Around the World in 80 Treasures is a 10 episode art and travel documentary series by the BBC, presented by Dan Cruickshank, and originally aired in February, March, and April 2005. The title is a reference to Around the World in Eighty Days, the classic adventure novel by Jules Verne.
In this series, Cruickshank takes a five month world tour visiting his choices of the eighty greatest man-made treasures, including buildings and artifacts. His tour takes him through 34 countries and 6 of the 7 continents (he does not visit Antarctica). He did not visit Iraq due to the dangerous state of the country at the time.
In addition to seeing some of the world's greatest treasures, Cruickshank tries many different kinds of food including testicle, brain, and insects. His means of transportation included airplanes, trains, camel, donkey, foot, bicycle, scooter, hang glider, and boats.
A tie-in book of the same title was also published, written as a journal during the trip and containing much behind-the-scenes detail on the making of the programme in addition to Cruikshank's reflections on the treasures themselves.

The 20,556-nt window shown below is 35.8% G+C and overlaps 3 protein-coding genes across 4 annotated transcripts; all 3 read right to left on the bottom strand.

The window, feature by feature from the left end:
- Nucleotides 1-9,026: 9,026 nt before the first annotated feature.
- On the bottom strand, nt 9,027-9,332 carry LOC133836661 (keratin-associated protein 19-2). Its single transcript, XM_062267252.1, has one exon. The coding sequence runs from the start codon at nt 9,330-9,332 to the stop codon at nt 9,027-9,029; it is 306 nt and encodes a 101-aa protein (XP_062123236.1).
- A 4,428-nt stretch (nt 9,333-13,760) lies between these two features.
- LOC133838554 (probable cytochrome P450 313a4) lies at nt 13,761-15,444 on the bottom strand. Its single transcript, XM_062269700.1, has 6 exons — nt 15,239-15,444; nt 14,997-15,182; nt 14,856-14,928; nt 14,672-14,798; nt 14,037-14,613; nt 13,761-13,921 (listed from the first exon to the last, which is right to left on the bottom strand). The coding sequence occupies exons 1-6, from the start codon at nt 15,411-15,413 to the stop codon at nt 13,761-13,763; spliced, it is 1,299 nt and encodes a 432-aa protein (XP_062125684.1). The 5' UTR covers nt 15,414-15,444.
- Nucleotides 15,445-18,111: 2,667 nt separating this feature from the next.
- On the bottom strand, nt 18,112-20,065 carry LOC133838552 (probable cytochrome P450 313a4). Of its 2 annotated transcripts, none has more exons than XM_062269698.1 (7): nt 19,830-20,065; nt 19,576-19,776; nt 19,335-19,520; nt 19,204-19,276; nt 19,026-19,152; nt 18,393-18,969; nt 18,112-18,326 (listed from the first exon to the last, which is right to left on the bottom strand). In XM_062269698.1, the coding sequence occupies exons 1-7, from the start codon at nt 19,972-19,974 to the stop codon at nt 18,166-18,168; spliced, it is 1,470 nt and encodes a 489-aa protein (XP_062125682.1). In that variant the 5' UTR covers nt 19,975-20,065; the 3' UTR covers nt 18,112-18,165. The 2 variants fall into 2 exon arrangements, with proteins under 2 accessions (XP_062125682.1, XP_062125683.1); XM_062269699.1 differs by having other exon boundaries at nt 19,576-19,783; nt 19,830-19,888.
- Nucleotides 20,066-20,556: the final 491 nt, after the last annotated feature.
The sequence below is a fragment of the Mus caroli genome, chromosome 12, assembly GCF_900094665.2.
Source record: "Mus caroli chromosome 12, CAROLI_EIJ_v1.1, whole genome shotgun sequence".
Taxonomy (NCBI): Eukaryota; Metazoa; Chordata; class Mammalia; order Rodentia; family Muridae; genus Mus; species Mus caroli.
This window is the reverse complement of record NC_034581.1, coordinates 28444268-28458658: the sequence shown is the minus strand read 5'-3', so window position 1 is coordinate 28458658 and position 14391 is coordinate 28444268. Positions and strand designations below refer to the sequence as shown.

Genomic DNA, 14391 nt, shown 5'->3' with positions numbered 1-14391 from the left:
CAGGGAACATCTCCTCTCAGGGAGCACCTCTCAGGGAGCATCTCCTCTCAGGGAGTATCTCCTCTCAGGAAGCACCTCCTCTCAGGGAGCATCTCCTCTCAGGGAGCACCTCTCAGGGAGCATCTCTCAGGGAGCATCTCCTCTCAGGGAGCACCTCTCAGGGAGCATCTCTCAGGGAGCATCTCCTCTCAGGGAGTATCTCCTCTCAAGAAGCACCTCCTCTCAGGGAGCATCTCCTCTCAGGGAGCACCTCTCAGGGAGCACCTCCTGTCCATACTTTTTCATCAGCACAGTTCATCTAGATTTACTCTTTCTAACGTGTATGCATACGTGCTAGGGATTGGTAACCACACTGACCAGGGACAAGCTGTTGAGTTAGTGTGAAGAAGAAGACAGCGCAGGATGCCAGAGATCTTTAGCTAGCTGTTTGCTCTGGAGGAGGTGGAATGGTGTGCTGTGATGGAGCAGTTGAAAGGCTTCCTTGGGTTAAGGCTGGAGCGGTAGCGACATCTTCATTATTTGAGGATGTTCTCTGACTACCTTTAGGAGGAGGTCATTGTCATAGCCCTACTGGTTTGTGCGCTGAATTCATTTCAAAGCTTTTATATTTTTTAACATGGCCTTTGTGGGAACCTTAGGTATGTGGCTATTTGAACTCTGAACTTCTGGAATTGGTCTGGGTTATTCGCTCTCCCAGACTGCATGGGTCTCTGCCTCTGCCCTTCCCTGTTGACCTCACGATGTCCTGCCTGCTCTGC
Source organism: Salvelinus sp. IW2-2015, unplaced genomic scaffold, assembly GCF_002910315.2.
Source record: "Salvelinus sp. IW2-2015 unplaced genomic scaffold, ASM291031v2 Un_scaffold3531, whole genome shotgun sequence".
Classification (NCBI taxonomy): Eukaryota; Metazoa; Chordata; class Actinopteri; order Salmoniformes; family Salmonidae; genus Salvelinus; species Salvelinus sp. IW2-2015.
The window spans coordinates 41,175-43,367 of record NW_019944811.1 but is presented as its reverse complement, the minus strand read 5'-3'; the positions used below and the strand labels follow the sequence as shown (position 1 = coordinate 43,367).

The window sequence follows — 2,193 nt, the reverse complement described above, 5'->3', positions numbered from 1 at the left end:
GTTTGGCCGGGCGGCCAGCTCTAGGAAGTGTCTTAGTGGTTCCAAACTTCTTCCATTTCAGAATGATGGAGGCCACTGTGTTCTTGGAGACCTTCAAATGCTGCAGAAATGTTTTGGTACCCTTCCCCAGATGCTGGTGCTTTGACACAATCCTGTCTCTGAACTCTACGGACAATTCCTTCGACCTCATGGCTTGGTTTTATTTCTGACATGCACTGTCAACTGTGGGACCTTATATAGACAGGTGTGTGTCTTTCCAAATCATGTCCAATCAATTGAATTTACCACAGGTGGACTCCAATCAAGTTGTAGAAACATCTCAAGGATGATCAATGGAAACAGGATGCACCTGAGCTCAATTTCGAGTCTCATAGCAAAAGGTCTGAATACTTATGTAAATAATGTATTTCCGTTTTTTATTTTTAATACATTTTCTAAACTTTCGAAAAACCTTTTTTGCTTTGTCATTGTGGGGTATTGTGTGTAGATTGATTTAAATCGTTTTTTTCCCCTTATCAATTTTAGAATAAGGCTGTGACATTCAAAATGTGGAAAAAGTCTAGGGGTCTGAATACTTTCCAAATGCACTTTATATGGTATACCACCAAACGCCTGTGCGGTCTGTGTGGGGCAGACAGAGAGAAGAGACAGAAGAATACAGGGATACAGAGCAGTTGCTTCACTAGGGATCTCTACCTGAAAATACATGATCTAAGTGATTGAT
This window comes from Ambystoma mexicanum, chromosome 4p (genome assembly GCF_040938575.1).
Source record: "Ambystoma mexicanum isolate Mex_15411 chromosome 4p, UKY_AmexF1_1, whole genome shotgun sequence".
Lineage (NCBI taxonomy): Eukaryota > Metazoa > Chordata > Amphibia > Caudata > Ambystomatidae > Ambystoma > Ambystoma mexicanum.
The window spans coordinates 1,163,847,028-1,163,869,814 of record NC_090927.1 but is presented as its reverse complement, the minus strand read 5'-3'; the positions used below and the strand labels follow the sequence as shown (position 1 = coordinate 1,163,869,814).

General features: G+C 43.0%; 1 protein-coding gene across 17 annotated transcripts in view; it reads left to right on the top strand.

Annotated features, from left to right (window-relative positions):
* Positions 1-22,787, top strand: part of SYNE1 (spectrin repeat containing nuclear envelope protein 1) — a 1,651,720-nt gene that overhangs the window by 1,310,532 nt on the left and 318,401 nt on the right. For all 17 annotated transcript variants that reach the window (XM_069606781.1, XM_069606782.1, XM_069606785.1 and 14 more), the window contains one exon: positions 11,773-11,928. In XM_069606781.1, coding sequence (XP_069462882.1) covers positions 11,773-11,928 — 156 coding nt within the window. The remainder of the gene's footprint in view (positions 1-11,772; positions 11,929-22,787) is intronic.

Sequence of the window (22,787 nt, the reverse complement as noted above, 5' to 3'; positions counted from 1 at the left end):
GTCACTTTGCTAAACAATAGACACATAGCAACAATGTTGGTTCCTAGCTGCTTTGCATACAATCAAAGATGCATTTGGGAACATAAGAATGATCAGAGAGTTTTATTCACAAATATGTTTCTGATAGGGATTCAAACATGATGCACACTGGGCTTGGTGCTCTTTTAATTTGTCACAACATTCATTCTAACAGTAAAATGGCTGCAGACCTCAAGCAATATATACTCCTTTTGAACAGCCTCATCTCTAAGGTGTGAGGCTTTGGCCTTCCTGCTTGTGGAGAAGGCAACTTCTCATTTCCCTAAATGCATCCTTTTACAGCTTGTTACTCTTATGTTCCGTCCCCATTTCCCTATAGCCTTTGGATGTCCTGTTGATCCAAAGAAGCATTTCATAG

Cruickshank's fondness of architecture is evident, with many of his chosen treasures being buildings or other man-made structures.
The official BBC DVD of the series was released on 19 May 2008. Licenses for DVD releases have been sold to many countries around the world.
The UKTV channel Eden frequently repeats the series. However episodes are edited down to 46 minutes, to allow for commercials to be shown in the one hour time slot.
Read more about Around The World In 80 Treasures: Episode 1: Peru To Brazil, Episode 2: Mexico To Central North America, Episode 3: Australia To Cambodia, Episode 4: Japan To China, Episode 5: India To Sri Lanka, Episode 6: Uzbekistan To Syria, Episode 7: Jordan To Ethiopia, Episode 8: Mali To Egypt, Episode 9: Turkey To Germany, Episode 10: Bosnia To France and Home, Companion Book
Famous quotes containing the word world:
“But the world itself has no reason, and I can say so, I who have experienced it all, from the creation to the destruction.”
—Albert Camus (19131960)